The interior of the kondo, the Golden Hall, at Muroji includes a central area surrounded all around by a corridor. The central area, called the moya, contains an altar with five standing statues. In front of the altar figures are smaller carvings of the twelve generals, attendants of the Yakushi Buddha. The statue shown in this image is the central figure on the altar and represents the Shaka or the Yakushi Buddha. The figure, a large wooden sculpture (perhaps 7 1/2 feet tal), l is an outstanding example of early Heian sculpture, from the mid-ninth century, with traits such as the fullness of the cheeks, the separate coils of the curls in the hair, the sharp division of chest and abdomen, the use of many repeated parallel folds in the carving of the robe, and the overall solemnity of expression. Also noteworthy here is the painted aureole behind the Shaka, which is well preserved and presents images of the seven Buddhas of the past and present world cycles.
The kondo at Muroji is one of the original structures remaining from the early Heian period, although it has, of course, undergone numerous repairs and reconstructions since then. Nonetheless, it retains some distinctive characteristics. It is one story in height and has a sense of horizontal balance, rather than the vertical movement of, e.g., the kondo at Horyuji. The roof is cedar bark, rather than the tile of other temples. Rather than being situated in a level compound, surrounded by the defining and containing cloister wall of that compound, the kondo at Muroji stands alone and is fitted with sensitivity into the natural surrounding of the mountainside forest. Hence, in scale, proportion, use of materials, and setting, the kondo at Muroji might be viewed as being perhaps a re-assertion of some indigenous Japanese aesthetic preferences. Interestingly, that suggestion is based entirely upon visual elements, but if we study some of the religious history of Muroji and Mt. Muro, we find some intertwining of Buddhist and Shinto rituals, which might make the suggested aesthetic blending of elements even more plausible. -- BRIEF INTRODUCTORY NOTE RE: MUROJI'S HISTORY: The compound at Muroji is the result of a long history of shift and change, architecturally, artistically, and in terms of religious history. It is a fascinating history and one explored in great richness in the recent landmark work of scholarship, Sherry D. Fowler's Muroji: Rearranging Art and History at a Japanese Buddhist Temple (Honolulu: University of Hawai'I Press, 2005). -- E.g., although we think of Muroji as being a Shingon temple, over its history, at various times, it was aligned closely with other schools of Buddhism, as well. At one point it became a court case whether Muroji should be classified as a Shingon temple or as a sub-temple of Kofukuji, associated with Hossoo school. Shingon advocates constructed a history of Muroji that inserted Kukai to assert the Shingon tradition of the temple and he was, no doubt, very important in the history of Muroji, while the temple was, in fact, founded by Kengyoo, a Hossoo monk from Kofukuji. Dr. Fowler comments, "ninth-century Murooji might be considered a site for monks specializing in ascetic training who followed teachings associated with Hossoo, Tendai, and Shingon." (p.53) -- Adding to this richness of religious history are several other elements that deserve mention here. Mt. Muro was regarded as a sacred space in Shinto tradition, one associated with the dragon believed to reside there, to whom annual rituals were dedicated. That sense of the sacred may be part of why this was chosen as the site for the temple, Muroji, and there continue to be festivals intertwining elements of Shinto and Buddhism. The sacredness of this spot has been enhanced by the legends that Kukai returned from his time in China with relics that he buried at a secret location on Mt. Muro. Still, today, the mountain beyond the Founder's Hall is regarded as a space too sacred to be entered by laity.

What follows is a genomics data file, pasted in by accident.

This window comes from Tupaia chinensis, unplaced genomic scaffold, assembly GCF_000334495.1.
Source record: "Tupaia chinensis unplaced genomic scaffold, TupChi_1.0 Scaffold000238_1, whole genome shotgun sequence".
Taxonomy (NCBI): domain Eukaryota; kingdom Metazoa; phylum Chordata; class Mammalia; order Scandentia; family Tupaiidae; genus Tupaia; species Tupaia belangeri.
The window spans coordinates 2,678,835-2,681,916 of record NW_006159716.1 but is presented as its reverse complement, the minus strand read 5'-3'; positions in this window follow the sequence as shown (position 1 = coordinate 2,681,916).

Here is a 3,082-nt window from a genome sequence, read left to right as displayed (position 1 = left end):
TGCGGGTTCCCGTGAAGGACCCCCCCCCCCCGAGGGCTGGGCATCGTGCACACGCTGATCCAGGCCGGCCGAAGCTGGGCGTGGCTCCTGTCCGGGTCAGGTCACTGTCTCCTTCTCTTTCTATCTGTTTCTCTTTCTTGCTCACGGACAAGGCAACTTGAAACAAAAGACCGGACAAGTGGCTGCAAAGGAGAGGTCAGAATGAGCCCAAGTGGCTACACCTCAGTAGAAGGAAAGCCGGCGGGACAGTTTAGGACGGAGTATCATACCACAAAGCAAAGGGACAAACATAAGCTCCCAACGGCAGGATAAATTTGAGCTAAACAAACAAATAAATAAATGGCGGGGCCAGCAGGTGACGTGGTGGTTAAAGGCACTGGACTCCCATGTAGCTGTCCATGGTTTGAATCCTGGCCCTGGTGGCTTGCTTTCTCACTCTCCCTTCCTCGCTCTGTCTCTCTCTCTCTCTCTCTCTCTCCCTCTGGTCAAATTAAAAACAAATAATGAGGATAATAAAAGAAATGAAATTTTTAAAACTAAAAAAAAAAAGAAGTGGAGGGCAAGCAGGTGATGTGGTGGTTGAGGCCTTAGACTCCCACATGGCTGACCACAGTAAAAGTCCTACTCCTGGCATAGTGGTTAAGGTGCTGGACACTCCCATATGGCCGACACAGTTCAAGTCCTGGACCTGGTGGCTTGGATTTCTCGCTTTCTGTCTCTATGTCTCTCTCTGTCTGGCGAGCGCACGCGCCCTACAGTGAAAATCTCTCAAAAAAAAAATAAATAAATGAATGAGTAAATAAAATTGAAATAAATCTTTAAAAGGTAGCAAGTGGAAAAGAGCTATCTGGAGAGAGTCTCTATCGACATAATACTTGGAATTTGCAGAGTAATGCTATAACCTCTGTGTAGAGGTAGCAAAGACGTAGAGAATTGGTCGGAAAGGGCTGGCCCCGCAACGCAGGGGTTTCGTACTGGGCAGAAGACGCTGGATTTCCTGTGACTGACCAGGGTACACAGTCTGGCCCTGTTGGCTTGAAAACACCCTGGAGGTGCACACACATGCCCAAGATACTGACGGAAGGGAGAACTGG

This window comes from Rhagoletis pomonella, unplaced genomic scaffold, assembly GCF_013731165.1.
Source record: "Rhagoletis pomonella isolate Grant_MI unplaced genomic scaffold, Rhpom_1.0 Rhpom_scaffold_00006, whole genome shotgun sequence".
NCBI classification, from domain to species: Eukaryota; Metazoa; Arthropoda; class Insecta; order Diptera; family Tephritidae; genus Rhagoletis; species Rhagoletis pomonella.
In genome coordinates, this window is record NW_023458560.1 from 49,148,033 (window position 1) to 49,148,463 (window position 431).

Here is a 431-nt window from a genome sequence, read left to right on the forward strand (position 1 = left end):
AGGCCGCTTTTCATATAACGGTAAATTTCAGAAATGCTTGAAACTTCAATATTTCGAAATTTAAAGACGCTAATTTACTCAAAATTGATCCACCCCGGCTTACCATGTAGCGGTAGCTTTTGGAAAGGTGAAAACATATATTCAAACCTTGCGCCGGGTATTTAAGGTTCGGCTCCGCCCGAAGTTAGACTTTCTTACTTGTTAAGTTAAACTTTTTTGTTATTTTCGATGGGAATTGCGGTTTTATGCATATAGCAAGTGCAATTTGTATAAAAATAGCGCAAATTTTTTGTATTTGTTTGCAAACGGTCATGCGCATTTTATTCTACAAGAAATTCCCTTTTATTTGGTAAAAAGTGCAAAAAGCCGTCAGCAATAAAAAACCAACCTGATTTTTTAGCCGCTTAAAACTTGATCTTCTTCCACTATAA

Muroji, kondo, exterior, architectural detail The kondo at Muroji, built in the early Heian period, still reflects much of its original character and feeling, although it also has been repaired and changed many times over the past millennium since its construction. In this image of the end of the kondo, we can see clearly what was the original middle point of the end wall, with a pillar at the center of the wall. Originally the ridge of the roof would have been directly above this point but, as we can see here, the ridge of the roof is now to the right of the middle pillar of the end wall. This shift occurred during the Kamakura period, when an extra bay was added across the front of the kondo to create a worship space, and a veranda was extended off the outside of that bay. These additions disrupted the symmetry of the original structure and necessitated the addition of a curious element to the front side of the roof, shown clearly in the previous image, Muroji, 008 (ecasia000011).